THE NEWS & OBSERVER
the campus media.
LYDIA WILSON is a master’s student and
Park Fellow in UNC’s School of Journalism
and Mass Communication. She recently
completed an internship with the Review.
ONLINE: UNC Libraries has a comprehensive look at the Speaker Ban in a new online exhibit at
Jock Lauterer ’ 67 was photography edi- tor for The Daily Tar Heel in the spring
of his junior year, when the Speaker
“I had an apartment across the street, over
what was then a cleaner’s and Kemp’s record
store. Right on the corner of Henderson and
Franklin. It literally overlooked McCorkle
Place. I thought that it would be neat to
have an aerial view that day. But the apart-
ment was across the street and too far away.
“I had a darkroom in the garbage room
of the apartments. I took this camera right
here — this wonderful old horse of a camera — a 1947 or ’ 48 dual lens Rolleicord. I
had been covering demonstrations for years
then as a photographer.
“I’m a tree climber from way back — I
used to have a tree house. I just went ‘boy
howdy’ and up I went. The tree is still there
and the branch is, too, though mysteriously
it has gotten higher.
“I was in what Red Barber would call
the catbird’s seat. I remember thinking
when I was up there, looking down at that
sea of faces, that it was as good as it got. It
was [in photographer’s parlance] an f11 day.
Perfectly cloudy, bright, no shadows. Almost
as if it had been lit by a movie set designer.
You could make out everyone’s face.
“What was I thinking up in the tree? I
was wishing I had a wide-angle lens. That
is exactly what I was thinking. The limita-
A Tree Climber From Way Back
tions of the camera I had, there was no way
I could show the expanse of the crowd.
That’s why I took multiple exposures. At
the time when I took the pictures, I wasn’t
thinking, ‘This is a great picture.’ It was just
another demonstration picture. I did realize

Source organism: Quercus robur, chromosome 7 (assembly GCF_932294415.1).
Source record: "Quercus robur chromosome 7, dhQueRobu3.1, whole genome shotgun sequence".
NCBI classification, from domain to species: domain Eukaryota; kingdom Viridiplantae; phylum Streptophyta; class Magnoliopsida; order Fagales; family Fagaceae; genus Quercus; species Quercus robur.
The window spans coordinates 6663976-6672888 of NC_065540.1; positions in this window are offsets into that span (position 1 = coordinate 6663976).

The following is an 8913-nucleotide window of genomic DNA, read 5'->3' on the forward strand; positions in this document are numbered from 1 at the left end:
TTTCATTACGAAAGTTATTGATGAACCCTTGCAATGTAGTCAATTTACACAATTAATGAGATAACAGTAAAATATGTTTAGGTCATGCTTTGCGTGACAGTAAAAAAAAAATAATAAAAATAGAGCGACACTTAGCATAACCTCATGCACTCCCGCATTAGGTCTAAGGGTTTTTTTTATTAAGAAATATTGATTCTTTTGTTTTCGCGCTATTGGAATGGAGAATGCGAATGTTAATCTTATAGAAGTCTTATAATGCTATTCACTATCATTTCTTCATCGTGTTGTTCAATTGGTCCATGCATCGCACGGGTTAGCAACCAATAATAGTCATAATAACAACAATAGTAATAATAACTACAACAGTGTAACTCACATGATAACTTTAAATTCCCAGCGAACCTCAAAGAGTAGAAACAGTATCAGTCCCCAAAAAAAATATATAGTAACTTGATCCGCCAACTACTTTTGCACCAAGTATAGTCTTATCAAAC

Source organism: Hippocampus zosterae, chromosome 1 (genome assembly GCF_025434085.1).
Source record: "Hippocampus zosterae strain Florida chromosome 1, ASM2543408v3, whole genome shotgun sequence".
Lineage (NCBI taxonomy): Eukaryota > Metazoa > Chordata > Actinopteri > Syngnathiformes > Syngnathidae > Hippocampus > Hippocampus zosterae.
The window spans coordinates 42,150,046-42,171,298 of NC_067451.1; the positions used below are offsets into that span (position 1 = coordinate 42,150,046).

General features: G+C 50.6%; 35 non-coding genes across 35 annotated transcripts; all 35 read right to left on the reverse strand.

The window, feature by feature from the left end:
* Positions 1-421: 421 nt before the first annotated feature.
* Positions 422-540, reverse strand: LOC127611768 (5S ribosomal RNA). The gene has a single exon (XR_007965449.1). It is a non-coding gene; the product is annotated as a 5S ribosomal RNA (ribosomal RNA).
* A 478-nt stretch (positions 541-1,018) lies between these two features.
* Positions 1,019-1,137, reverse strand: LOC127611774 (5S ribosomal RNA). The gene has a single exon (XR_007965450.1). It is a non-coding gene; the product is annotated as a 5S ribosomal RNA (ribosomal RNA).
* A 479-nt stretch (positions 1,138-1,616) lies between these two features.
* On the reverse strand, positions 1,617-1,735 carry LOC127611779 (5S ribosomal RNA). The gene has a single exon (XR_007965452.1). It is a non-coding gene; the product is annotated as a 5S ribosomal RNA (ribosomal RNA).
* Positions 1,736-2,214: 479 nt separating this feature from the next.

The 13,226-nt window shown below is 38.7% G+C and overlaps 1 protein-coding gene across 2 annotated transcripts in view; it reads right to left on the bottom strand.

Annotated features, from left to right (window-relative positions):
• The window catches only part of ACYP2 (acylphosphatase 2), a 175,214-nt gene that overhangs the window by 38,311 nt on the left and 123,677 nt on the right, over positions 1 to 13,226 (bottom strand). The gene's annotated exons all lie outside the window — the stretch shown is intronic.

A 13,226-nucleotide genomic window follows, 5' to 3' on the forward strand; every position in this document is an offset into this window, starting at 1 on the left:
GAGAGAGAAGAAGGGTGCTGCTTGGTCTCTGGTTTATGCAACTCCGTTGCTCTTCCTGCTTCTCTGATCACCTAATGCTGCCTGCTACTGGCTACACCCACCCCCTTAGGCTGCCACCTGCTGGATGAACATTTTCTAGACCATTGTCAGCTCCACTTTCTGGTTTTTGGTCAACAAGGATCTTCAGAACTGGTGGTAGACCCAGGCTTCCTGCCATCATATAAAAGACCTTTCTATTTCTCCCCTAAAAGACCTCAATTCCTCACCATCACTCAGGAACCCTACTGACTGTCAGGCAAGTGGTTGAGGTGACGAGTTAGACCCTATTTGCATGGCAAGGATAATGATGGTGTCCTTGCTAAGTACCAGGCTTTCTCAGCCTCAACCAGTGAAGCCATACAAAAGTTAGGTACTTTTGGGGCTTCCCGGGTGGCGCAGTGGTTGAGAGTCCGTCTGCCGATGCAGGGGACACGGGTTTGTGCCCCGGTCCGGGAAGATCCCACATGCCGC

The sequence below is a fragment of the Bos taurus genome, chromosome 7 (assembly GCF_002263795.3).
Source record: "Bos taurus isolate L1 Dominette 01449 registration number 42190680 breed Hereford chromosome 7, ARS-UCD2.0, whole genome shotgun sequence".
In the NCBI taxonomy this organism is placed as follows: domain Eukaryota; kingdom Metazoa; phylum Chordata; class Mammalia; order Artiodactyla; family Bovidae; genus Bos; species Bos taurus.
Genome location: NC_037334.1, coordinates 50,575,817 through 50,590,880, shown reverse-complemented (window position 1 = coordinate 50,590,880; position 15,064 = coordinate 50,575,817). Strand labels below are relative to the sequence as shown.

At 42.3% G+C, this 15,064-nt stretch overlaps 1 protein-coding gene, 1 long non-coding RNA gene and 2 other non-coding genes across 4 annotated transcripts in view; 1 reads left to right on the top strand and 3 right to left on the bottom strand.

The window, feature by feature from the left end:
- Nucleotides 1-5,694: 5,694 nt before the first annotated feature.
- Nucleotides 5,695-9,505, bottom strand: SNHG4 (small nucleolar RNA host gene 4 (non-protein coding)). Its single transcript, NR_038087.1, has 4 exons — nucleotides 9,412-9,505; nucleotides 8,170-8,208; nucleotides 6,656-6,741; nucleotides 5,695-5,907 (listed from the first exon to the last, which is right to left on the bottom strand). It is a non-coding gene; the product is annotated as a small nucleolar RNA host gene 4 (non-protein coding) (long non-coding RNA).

the import of the event, but I didn’t realize
my photograph would become an icon.
“As a photojournalist, this was a fabulous time to be a student photographer.
You had stuff happening all the time, right
in front of you. There were marches, the
peace vigil on Main Street was going on all
the time, people were demonstrating for a
variety of causes. It was a time of ferment
and social upheaval. That produced a lot of
photos for a budding photojournalist. It
was a very rich period visually.
“Civil rights — that was the main thing
going on even in my high school days. In
1963, my mother, who was a real lefty, had
me out there marching in the streets. This
was for public accommodations. There was
terrible segregation in restaurants and drug-
stores. I was shooting for The Chapel Hill
Weekly. [Jim] Shumaker [’ 49], he was the
editor. I finished taking pictures for him and
I slung my camera on my shoulder and I
picked up a sign that said something about
the protest, I’m sure. I went back to the
office. Shumaker said, ‘Expletive deleted
Lauterer, I don’t pay you to demonstrate.’
“The DTH was completely subjective.
Ernie McCrary [’ 66], who was editor, we
were in it up to our eyeballs. We were
completely anti-Speaker Ban Law. We were
hammers and tongs against South Building,
and we loved it.”
— Lydia Wilson
Lauterer was back in the old tree recently.
DAN SEARS ’ 74